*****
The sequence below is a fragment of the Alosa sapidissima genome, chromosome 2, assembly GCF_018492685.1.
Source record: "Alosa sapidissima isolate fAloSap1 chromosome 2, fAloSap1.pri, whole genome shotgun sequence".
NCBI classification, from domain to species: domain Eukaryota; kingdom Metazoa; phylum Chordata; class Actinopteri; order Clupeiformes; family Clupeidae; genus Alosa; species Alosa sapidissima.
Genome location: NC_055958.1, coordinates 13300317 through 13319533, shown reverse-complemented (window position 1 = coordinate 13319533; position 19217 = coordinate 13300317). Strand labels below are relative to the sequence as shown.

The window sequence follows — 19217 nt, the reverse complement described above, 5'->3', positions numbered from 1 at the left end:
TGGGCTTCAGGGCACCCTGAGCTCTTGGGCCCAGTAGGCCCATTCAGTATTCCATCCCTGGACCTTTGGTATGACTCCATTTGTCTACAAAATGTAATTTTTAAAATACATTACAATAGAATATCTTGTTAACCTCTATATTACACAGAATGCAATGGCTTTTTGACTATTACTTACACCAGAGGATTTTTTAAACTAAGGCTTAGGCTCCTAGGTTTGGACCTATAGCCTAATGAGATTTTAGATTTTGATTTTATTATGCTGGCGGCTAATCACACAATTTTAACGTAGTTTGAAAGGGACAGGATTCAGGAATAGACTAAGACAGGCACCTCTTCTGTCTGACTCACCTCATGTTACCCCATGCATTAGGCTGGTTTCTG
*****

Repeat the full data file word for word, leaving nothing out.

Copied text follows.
The sequence below is a fragment of the Alosa sapidissima genome, chromosome 2, assembly GCF_018492685.1.
Source record: "Alosa sapidissima isolate fAloSap1 chromosome 2, fAloSap1.pri, whole genome shotgun sequence".
NCBI classification, from domain to species: domain Eukaryota; kingdom Metazoa; phylum Chordata; class Actinopteri; order Clupeiformes; family Clupeidae; genus Alosa; species Alosa sapidissima.
Genome location: NC_055958.1, coordinates 13300317 through 13319533, shown reverse-complemented (window position 1 = coordinate 13319533; position 19217 = coordinate 13300317). Strand labels below are relative to the sequence as shown.

The window sequence follows — 19217 nt, the reverse complement described above, 5'->3', positions numbered from 1 at the left end:
TGGGCTTCAGGGCACCCTGAGCTCTTGGGCCCAGTAGGCCCATTCAGTATTCCATCCCTGGACCTTTGGTATGACTCCATTTGTCTACAAAATGTAATTTTTAAAATACATTACAATAGAATATCTTGTTAACCTCTATATTACACAGAATGCAATGGCTTTTTGACTATTACTTACACCAGAGGATTTTTTAAACTAAGGCTTAGGCTCCTAGGTTTGGACCTATAGCCTAATGAGATTTTAGATTTTGATTTTATTATGCTGGCGGCTAATCACACAATTTTAACGTAGTTTGAAAGGGACAGGATTCAGGAATAGACTAAGACAGGCACCTCTTCTGTCTGACTCACCTCATGTTACCCCATGCATTAGGCTGGTTTCTG